the subjective evaluation and a number of systems with the highest
scores within the objective evaluation will be the finalists and will
have to present their work in a conference session. The exact number
will depend on the scores they get and on the Conference policy. They
will have a slot of approximately 15 minutes. The judges will be
present and will evaluate again the systems in more detail. The judges
will then meet in private to discuss the entries and to determine the

The following information has to be provided:
* Abstract: no more than 200 words.
* Description: It should contain the details of the system, including
why the system is innovative, how it uses Semantic Web, which features
or functions the system provides, what design choices were made and
what lessons were learned. The description should also summarize how
participants have addressed the evaluation tasks. Papers must be
submitted in PDF format, following the style of the Springer's Lecture
Notes in Computer Science (LNCS) series
(http://www.springer.com/computer/lncs/lncs+authors), and not
exceeding 12 pages in length.
* Web Access: The application can either be accessible via the web or
downloadable. If the application is not publicly accessible, password
must be provided. A short set of instructions on how to use the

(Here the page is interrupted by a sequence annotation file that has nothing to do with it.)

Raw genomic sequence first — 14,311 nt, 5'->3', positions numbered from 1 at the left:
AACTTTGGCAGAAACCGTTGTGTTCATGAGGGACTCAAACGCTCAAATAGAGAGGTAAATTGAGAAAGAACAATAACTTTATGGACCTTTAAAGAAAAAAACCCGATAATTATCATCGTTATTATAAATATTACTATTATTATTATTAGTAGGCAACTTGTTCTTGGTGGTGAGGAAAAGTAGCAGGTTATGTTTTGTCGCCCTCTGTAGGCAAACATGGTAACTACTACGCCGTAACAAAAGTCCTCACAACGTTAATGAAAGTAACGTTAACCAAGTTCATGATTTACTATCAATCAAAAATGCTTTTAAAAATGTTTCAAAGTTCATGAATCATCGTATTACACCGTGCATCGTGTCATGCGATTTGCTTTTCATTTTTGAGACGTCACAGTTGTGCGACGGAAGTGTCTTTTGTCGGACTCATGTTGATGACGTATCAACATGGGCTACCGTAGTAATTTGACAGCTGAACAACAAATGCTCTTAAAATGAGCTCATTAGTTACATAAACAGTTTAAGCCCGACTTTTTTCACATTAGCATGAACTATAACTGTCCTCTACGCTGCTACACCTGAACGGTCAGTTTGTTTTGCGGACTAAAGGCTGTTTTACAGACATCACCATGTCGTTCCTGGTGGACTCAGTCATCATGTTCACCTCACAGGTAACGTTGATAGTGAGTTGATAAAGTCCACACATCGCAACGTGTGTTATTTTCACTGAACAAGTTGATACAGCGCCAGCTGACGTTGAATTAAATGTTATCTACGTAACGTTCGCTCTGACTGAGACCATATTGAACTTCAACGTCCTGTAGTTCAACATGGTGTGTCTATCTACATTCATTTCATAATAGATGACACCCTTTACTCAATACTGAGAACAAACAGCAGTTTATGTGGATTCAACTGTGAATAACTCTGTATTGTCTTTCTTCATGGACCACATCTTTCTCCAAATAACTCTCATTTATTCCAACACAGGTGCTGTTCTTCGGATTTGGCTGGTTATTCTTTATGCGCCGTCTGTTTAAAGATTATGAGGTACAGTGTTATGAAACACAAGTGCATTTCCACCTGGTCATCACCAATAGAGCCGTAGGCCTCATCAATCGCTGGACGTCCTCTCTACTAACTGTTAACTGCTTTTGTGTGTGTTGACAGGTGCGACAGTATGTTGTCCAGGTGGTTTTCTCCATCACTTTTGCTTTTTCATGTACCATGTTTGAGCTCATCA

application should be provided as well.

Papers are submitted in PDF format via the challenge's EasyChair
submission pages

Please share comments and questions with the challenge mailing list.
The organizers will assist you for any potential issues that could be

We invite the potential participants to subscribe to our mailing list
in order to be kept up to date with the latest news related to the
Mailing list web page is http://groupspaces.com/ESWC2015-CLSA. Users
are invited to join it and then post messages using the address

* Rada Mihalcea, University of North Texas (USA)
* Ping Chen, University of Houston-Downtown (USA)
* Yongzheng Zhang, LinkedIn Inc. (USA)
* Giuseppe Di Fabbrizio, Amazon Inc. (USA)
* Soujanya Poria, Nanyang Technological University (Singapore)
* Yunqing Xia, Tsinghua University (China)
* Rui Xia, Nanjing University of Science and Technology (China)
* Jane Hsu, National Taiwan University (Taiwan)
* Rafal Rzepka, Hokkaido University (Japan)
* Amir Hussain, University of Stirling (UK)
* Alexander Gelbukh, National Polytechnic Institute (Mexico)
* Bjoern Schuller, Technical University of Munich (Germany)
* Amitava Das, Samsung Research India (India)
* Dipankar Das, National Institute of Technology (India)
* Carlo Strapparava, Fondazione Bruno Kessler (Italy)
* Stefano Squartini, Marche Polytechnic University (Italy)
* Cristina Bosco, University of Torino (Italy)
* Paolo Rosso, Technical University of Valencia (Spain)

Received on Friday, 13 February 2015 15:16:51 UTC